Originally published in 1947, this has emerged as a classic work on the relationships among buildings, their inhabitants, and the environment. This major revision brings it up to date for a new, more environmentally aware generation of architects and designers. James Marston Fitch provides a fundamental theory of buildings. "The ultimate task of architecture," he writes, "is to act in favour of human beings: to interpose itself between people and the natural environment in which they find themselves, in such a way as to remove the gross environmental load from their shoulders". Fitch systematically examines the various aspects of the environment which buildings control for human habitation, air, temperature, light, and sound, even space, time, and gravity. He draws on scientific research to probe deeply into these problems and he sets out the most practical solutions to these and other issues.
Über den Autor und weitere Mitwirkende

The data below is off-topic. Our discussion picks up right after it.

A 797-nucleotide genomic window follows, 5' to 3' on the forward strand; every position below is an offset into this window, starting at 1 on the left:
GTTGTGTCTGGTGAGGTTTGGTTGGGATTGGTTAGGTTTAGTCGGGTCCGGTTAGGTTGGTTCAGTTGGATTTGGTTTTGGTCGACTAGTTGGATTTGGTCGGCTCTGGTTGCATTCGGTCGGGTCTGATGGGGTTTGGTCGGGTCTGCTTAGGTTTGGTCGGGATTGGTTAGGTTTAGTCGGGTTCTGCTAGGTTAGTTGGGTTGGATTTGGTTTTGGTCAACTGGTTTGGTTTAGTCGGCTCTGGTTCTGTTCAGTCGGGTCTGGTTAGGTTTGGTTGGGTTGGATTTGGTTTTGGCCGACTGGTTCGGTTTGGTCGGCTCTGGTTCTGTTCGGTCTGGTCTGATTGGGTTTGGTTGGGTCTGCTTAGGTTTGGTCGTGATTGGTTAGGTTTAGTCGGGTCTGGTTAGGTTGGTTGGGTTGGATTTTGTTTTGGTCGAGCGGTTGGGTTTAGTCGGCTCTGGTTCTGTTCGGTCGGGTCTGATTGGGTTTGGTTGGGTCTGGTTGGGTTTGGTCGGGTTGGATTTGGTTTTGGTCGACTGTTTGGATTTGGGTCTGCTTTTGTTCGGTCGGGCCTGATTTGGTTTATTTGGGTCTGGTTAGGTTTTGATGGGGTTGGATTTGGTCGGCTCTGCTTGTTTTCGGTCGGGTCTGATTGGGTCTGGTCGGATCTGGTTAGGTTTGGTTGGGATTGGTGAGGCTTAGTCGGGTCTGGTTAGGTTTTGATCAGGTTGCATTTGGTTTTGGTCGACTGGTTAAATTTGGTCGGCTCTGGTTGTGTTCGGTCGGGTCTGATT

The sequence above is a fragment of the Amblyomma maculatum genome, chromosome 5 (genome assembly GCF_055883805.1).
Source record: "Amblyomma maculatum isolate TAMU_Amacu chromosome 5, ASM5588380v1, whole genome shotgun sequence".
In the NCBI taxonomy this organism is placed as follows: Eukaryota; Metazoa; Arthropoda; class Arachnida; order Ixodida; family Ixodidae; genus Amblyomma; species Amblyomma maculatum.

James Marston Fitch is Professor Emeritus in the School of Architecture at Columbia University and Director Emeritus of its Graduate Program of Historic Preservation, the first of its kind in the United States, which he founded in 1964. He has served as the first curator of Central Park and was an editor of Architectural Forum and House Beautiful. For the last twenty years, he has been Director of Historical Preservation for the New York City-based architectural firm Beyer Blinder Belle, widely acknowledged for their restoration of Ellis Island and Grand Central Terminal. He lives in New York City. William Bobenhausen is an architect and Adjunct Professor at the School of Architecture and Environmental Studies at the City College of New York and at the New jersey Institute of Technology. He is the author of Simplified Design of HVAC Systems in the Parker/Ambrose series. He is Director of Sustainable Design with Steven Winter Associates in Norwalk, CT. He lives in Hastings-on-Hudson, New York, where he has served as chairman of the Planning Board and Village Trustee.